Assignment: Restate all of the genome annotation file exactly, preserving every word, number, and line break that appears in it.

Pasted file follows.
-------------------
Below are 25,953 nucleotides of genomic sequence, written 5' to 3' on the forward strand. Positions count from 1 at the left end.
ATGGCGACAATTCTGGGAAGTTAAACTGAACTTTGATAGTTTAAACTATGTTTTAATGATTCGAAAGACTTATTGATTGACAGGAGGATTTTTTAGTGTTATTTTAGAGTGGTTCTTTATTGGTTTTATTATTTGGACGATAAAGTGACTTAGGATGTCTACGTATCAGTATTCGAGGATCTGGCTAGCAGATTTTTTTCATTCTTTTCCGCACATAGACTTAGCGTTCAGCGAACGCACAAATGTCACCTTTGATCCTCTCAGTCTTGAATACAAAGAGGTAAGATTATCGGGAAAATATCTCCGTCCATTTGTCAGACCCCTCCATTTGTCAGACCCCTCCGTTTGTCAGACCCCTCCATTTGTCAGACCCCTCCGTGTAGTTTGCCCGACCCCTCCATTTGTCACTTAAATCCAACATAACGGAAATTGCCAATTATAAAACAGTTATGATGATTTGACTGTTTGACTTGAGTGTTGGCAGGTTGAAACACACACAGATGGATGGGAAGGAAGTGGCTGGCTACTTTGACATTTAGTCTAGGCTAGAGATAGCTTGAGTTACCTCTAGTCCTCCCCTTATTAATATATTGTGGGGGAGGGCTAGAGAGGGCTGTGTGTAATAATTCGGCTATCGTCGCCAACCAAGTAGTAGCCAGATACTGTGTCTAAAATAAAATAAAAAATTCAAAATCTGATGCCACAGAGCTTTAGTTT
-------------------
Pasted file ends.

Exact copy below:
Below are 25,953 nucleotides of genomic sequence, written 5' to 3' on the forward strand. Positions count from 1 at the left end.
ATGGCGACAATTCTGGGAAGTTAAACTGAACTTTGATAGTTTAAACTATGTTTTAATGATTCGAAAGACTTATTGATTGACAGGAGGATTTTTTAGTGTTATTTTAGAGTGGTTCTTTATTGGTTTTATTATTTGGACGATAAAGTGACTTAGGATGTCTACGTATCAGTATTCGAGGATCTGGCTAGCAGATTTTTTTCATTCTTTTCCGCACATAGACTTAGCGTTCAGCGAACGCACAAATGTCACCTTTGATCCTCTCAGTCTTGAATACAAAGAGGTAAGATTATCGGGAAAATATCTCCGTCCATTTGTCAGACCCCTCCATTTGTCAGACCCCTCCGTTTGTCAGACCCCTCCATTTGTCAGACCCCTCCGTGTAGTTTGCCCGACCCCTCCATTTGTCACTTAAATCCAACATAACGGAAATTGCCAATTATAAAACAGTTATGATGATTTGACTGTTTGACTTGAGTGTTGGCAGGTTGAAACACACACAGATGGATGGGAAGGAAGTGGCTGGCTACTTTGACATTTAGTCTAGGCTAGAGATAGCTTGAGTTACCTCTAGTCCTCCCCTTATTAATATATTGTGGGGGAGGGCTAGAGAGGGCTGTGTGTAATAATTCGGCTATCGTCGCCAACCAAGTAGTAGCCAGATACTGTGTCTAAAATAAAATAAAAAATTCAAAATCTGATGCCACAGAGCTTTAGTTT